What is a blood transfusion reaction?

Many things. The person receiving blood may react to the blood or the tranfusion process. This may be as simple as fever or rash, or may involve antibodies reacting to proteins in the blood being transfused.
Immunologic or not. Causes for transfusion reactions may be immune related or not, also they can be acute (less than 24 hours) or delayed. These are some: hemolytic; febrile, non-hemolytic; bacterial contamination (septic shock); anaphylaxis; transfusion-related acute lung injury (trali); transfusion-associated circulatory overload (taco); graft vs. Host disease (ta-gvhd); iron overload; infections.

Related Questions

During a blood transfusion if you get a fever and no other problem is this a dangerous transfusion reaction?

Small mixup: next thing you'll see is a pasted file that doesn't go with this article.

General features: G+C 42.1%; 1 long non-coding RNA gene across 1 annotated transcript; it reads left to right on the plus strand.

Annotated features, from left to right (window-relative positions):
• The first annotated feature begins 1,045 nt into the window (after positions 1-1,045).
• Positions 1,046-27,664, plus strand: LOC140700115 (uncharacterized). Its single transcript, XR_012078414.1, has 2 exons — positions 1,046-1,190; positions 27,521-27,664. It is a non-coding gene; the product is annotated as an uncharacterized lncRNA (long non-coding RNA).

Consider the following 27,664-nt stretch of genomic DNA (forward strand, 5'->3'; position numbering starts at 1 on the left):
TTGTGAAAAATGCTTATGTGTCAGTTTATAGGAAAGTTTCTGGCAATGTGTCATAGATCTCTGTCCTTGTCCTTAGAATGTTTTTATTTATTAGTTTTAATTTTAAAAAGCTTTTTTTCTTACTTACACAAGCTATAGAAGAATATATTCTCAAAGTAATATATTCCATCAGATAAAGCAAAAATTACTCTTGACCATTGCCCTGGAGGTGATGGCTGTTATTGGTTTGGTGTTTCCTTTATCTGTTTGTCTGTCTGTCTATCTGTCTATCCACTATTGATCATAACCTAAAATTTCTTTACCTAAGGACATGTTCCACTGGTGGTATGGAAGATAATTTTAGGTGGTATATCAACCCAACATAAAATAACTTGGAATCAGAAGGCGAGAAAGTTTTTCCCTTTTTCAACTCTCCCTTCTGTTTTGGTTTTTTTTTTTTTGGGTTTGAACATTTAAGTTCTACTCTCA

Usually no. If the only adverse reaction is a fever then the reaction is unlikely to be dangerous/significant - patients recieving transfusions are sometimes pre-treated with tylenol (acetaminophen) and Benadryl to prevent these minor reactions from being too symptomatic. Read more...
Maybe. If there are no other symptoms it may be a reaction to something else. However, your physicians can easily investigate the presence/absence of a reaction, and the transfusion should be stopped at the first sign of one. Read more...